March 26, 2016
T2T Donation to WLAC
We would like to thank the T2T group for supplying the Discus cages that we had to purchase this year for safety of athletes, parents and officials. These discus nets…
WLAC is a small family focused little athletics club in the western suburbs of Adelaide.
The centre has been established since the 1970’s and is operated entirely by parents and family members on a voluntary basis.
Family is at the very heart of our centre, and our centre goals include:
Athletes are able to learn and develop at their own pace and in some events they will compete with others of a similar ability. Each event is modified to suit the age of our competitors. All registered athletes participate in the centre’s awards for participation and personal improvement at the end of the season.
Just as we use training to improve technique, proper nutrition can help the athlete gain the most out of athletics. Nutrition provides the athletes with the energy reserves needed to compete. Since our meetings are on Saturday mornings there may be a tendency to skip breakfast. This can lead to reduced energy reserves and nausea during competition. On the other hand anything more than a very light meal should be avoided any later than an hour before competition. It is important that parents encourage their children to have a proper diet to ensure that they can compete to the best of their ability.
NOTE: The Centre does not subscribe to any particular nutritional guidelines nor promote itself as being a nutritional expert. The Centre expects that parents will take the proper measures to ensure their children’s nutritional needs are met.
Athletes and parents should be aware that with athletics, in particular running events, there will be fluid loss due to perspiration. Athletes can expect to lose at least 300ml of water every hour while competing. It is therefore, very important that athletes replace lost fluids by making sure that they drink during competition, and in particular on very hot days.
The best fluid replacement is water or very weak cordial or commercially available ‘sports drinks’. The sugar content in soft drinks is too high for them to be used as a means of fluid replacement. On hot days soft drinks, taken in large quantities over a short space of time, will inhibit absorption of water by the body from the gut and may lead to dehydration. Take soft drinks in moderation or leave them until after competition is completed. For this reason lollies should also be avoided before and during competition.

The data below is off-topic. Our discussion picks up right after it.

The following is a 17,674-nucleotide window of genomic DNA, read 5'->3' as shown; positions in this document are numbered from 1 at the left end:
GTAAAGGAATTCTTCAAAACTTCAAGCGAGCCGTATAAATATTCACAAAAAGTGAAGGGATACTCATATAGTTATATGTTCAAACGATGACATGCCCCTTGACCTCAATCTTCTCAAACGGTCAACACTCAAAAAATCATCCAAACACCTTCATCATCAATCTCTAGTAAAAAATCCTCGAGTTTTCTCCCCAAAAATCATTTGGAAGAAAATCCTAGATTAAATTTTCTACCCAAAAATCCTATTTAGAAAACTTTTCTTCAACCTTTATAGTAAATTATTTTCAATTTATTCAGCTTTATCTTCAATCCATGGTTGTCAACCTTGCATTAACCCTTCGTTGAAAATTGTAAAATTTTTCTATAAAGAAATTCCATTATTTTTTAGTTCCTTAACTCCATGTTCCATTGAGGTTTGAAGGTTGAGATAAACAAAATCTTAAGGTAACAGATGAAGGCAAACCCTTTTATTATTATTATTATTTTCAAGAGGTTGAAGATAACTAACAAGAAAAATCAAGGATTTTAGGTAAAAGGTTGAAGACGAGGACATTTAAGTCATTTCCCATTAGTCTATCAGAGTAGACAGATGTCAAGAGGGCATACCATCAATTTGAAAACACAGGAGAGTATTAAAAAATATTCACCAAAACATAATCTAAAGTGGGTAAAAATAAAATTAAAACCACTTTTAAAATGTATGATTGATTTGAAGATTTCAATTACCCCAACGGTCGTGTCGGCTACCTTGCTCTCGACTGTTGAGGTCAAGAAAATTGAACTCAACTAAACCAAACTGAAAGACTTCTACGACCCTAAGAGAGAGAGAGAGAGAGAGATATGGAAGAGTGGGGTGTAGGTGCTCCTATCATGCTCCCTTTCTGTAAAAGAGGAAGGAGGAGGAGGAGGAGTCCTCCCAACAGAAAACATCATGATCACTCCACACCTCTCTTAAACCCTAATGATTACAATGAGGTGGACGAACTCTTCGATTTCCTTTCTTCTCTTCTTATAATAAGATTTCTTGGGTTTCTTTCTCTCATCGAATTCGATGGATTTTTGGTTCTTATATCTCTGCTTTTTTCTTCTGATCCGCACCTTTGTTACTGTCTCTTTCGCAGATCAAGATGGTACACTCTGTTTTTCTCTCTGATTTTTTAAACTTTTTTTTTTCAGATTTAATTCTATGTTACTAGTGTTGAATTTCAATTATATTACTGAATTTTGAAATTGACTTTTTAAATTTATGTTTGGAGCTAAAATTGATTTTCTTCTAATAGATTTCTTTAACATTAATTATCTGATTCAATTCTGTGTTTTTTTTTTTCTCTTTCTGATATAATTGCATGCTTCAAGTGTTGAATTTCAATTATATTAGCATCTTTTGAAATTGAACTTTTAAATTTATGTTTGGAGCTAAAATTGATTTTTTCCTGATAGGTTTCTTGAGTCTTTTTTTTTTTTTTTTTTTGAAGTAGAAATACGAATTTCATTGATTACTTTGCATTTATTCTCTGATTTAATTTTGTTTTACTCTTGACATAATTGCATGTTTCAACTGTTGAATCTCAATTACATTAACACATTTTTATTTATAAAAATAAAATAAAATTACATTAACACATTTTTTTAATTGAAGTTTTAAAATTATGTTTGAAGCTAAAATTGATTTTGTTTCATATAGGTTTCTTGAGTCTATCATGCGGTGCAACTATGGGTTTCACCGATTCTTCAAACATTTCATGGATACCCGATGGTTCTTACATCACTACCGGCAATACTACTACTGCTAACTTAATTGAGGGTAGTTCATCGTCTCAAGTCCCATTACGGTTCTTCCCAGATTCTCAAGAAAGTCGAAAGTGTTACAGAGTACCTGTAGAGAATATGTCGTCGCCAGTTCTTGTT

Slip – Slop – Slap
Slip on your t-shirt. Slop on your sunscreen. Slap on a hat.
Parents are reminded of the need for athletes to apply a suitable sunscreen and to wear a hat (broad brimmed is preferable).
Injury prevention is the aim in all sports. A thorough warmup with jogging and stretching is essential to achieve this. A warmup should be performed prior to starting to compete. Stretching should be continued between events, especially if there is a time gap.
Sports Medicine Guidelines on Injuries
The common injuries in Little Athletics are muscle strain injuries and strain injuries where tendons join bone. The first aid treatment of these injuries involves: Rest Ice Compression with a firm bandage Elevation R Rest is continued until the acute pain has settled. Ice is applied for 10 to 15 minutes each two to three hours until the swelling has settled. Compression is applied with a firm bandage until swelling has been controlled. Rehabilitation should aim to return the injured athlete to a condition where their risk of re-injury has been absolutely minimised. It is based on accurate diagnosis, early mobilisation, stretching and strengthening exercises. Technique correction is often required as well to prevent re-injury. Any athlete who experiences pain repeatedly in the same area requires careful assessment.
Upon registering your child your permission will be sought for medical attention in the event of injury. This is to ensure that your child receives proper treatment as quickly as possible. The Centre has a First Aid Kit and members will provide some basic first aid until proper medical attention, if required, arrives.
It is quite normal for athletes who may have medical conditions, for instance asthma and epilepsy, to compete. These athletes may sometimes require medication to assist them. Athletes who require medication should be familiar with their medications, how and when to take them, and should have the medications on hand at meetings.
The Centre strongly advocates that parents of athletes who are on medication, be on hand at meetings to assist their children in the taking of their medication in the event such action be required.